Design for serendipitous evolveability.

In their paper about the discipline of application architecture*, Mike Blechar and Daniel Shollar offer four major design principles to observe:

  1. Leverage: focus on robustness, interoperability, and shareability to ensure designs are optimised for leverage.
  2. Evolveability: think about how the application will change as its own software and the artefacts upon which it depends change and grow.
  3. Simplicity: seek highly-maintainable and efficiently-adaptable patterns when creating or changing applications.
  4. Serendipity: Wikipedia offers the lovely definition of serendipity as meaning “‘happy accident’ or ‘pleasant surprise’; specifically, the accident of finding something good or useful without looking for it” , and for application architecture this means designing both for the exactness of the situation at hand and also for generalisable reuse in other situations.

i’ve been thinking about these four design imperatives quite a lot lately, both in terms of application architecture, service design, schema design, and enterprise architecture at large.  This afternoon a seemingly-innocent and trivial-seeming end-user request also made me think of these design imperatives, because the request:

  • Please sort the list of items using sequence# from the system of record.

…received the assessment that:

  • “This is bigger than it looks.  The application does not store sequence#, and sequence# is not provided to it through any form of integration with the system of record.

…so, to support the sort-order enhancement request, the following changes are required:

  1. change the integration from system of record to send sequence#
  2. change the database structures so they can hold sequence#
  3. change the application integration logic to accept and store sequence#
  4. perform a one-off data migration to pre-populate sequence#

By neglecting to include sequence# in the initial design, at least the principles of design for leverage and design for serendipity have been broken.  It would not have been unreasonable to imagine from a generalisable-service perspective that sequence# was a good candidate for use in delivering some unknown future service feature.  The outcome of all this has seen capability delivered that is not change-friendly.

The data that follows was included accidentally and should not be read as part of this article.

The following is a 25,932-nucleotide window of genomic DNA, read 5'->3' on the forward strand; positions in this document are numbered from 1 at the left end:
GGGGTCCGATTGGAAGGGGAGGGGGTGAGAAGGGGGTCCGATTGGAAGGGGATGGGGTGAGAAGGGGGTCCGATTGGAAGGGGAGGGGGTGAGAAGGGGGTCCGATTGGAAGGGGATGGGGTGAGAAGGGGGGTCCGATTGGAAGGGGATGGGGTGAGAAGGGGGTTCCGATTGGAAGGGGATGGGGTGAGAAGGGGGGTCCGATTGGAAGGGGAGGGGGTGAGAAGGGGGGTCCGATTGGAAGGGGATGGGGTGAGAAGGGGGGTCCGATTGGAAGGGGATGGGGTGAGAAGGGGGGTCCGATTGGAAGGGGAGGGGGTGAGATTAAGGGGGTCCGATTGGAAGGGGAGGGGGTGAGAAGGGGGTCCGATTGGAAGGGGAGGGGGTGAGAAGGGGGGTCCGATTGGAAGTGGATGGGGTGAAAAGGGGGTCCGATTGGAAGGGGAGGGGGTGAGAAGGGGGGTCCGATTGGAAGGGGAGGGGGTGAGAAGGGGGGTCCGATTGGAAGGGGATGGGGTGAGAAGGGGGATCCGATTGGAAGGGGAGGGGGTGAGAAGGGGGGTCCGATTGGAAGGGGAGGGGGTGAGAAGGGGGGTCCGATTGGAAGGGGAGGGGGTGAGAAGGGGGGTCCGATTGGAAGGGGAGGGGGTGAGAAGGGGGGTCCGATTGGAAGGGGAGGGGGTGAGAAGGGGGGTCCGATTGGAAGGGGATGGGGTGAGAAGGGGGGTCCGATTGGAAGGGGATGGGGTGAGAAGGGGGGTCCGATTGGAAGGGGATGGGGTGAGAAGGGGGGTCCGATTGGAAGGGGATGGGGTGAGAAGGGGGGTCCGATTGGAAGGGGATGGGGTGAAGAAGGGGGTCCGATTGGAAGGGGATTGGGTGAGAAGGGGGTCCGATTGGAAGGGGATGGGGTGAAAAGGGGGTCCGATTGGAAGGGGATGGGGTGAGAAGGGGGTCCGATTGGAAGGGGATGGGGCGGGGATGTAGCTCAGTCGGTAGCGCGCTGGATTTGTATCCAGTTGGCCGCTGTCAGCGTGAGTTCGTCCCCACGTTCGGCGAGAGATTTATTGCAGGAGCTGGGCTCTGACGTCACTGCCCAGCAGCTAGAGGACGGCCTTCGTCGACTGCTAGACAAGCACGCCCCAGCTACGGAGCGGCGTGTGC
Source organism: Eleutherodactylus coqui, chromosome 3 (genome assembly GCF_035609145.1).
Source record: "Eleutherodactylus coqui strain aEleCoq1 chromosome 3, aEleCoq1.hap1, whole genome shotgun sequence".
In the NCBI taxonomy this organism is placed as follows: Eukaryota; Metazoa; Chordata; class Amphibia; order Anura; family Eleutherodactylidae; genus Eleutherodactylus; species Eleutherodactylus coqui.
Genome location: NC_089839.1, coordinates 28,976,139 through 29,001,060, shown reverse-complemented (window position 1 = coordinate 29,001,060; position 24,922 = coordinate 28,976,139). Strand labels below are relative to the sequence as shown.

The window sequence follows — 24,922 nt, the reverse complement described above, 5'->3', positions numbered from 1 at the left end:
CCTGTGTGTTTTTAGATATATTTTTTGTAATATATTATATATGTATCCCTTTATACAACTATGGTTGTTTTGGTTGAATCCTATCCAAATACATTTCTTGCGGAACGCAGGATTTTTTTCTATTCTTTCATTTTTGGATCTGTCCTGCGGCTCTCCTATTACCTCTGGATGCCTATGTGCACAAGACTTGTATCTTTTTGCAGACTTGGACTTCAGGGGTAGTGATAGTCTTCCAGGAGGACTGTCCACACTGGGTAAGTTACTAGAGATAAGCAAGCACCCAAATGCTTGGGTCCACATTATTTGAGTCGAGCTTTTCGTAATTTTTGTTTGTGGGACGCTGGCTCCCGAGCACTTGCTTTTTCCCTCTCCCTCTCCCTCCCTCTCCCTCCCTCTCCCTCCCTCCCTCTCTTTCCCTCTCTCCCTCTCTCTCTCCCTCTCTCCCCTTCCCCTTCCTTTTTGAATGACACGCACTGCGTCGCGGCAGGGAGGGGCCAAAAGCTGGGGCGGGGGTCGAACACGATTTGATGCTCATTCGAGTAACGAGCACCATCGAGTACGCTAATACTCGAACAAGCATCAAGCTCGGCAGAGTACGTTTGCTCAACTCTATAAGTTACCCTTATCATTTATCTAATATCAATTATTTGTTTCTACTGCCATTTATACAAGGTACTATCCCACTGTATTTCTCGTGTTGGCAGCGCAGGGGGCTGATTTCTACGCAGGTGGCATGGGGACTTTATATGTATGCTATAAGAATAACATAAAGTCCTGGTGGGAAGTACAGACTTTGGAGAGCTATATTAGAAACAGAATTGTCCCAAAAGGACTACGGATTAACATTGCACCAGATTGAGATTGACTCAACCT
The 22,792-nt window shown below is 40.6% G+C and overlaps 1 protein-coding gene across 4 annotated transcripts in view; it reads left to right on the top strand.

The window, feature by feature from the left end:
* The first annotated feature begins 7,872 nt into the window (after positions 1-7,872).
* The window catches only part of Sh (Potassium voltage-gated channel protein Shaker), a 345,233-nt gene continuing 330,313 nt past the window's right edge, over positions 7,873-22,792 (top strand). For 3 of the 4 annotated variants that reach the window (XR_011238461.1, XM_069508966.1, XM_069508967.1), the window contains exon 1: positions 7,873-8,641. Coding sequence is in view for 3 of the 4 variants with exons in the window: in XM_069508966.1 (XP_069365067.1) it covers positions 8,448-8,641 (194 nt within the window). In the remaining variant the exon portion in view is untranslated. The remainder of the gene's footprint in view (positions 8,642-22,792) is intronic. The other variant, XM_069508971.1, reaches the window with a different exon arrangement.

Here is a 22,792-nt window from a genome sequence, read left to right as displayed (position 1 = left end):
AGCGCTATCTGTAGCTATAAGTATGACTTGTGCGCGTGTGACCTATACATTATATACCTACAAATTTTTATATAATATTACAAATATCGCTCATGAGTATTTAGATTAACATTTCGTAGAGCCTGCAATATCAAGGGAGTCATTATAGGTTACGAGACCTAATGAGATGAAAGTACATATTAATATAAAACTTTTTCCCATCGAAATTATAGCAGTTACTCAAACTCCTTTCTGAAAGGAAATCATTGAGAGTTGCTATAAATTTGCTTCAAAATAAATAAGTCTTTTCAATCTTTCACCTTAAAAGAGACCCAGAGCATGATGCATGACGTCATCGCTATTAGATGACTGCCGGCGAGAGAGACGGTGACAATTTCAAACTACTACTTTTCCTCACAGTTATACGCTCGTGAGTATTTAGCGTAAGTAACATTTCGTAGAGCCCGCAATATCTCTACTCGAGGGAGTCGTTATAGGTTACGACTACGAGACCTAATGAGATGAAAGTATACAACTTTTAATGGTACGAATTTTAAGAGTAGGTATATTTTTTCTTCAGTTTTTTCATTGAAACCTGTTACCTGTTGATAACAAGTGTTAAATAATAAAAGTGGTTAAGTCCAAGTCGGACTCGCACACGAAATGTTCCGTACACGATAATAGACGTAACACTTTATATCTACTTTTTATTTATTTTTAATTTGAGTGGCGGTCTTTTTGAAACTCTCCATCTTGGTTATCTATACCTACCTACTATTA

* Blechar, M. & Sholler, D. (2010) Defining the Discipline of Application Architecture, Gartner Research, ID:G00205960

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One thought on “Design for serendipitous evolveability.

  1. Good post.

    I’d change Blechar and Shollar’s first two terms to 1: Re-use, 2: Change, (and rap therir knuckles for obfuscation – but that’s just me).

    On their third point I wonder if simplicity is the correct objective. Does it matter if how complex an application is ‘internally’ if it meets the first two design criteria and plays nicely in the wider architecture? And can’t a simple application be bound to other applications and data flow is such a complex way as to undermine the other objectives? But casting around I am at a loss for a clear and unambiguous term for this characteristic.

    I also suspect that objective 4 is redundant. If the first three are met wouldn’t 4 follow – especially if 1 and 2 pertain strongly?

    And an inevitable effect of taking these objectives seriously – which I think we should – is more time and effort allocated to the requirements design phases of the solution.

    Lately I have been thinking that the best place for ‘agile’ methodology is prior to the implementation of a project.

    But where is the appetite for the cost-shift this implies?

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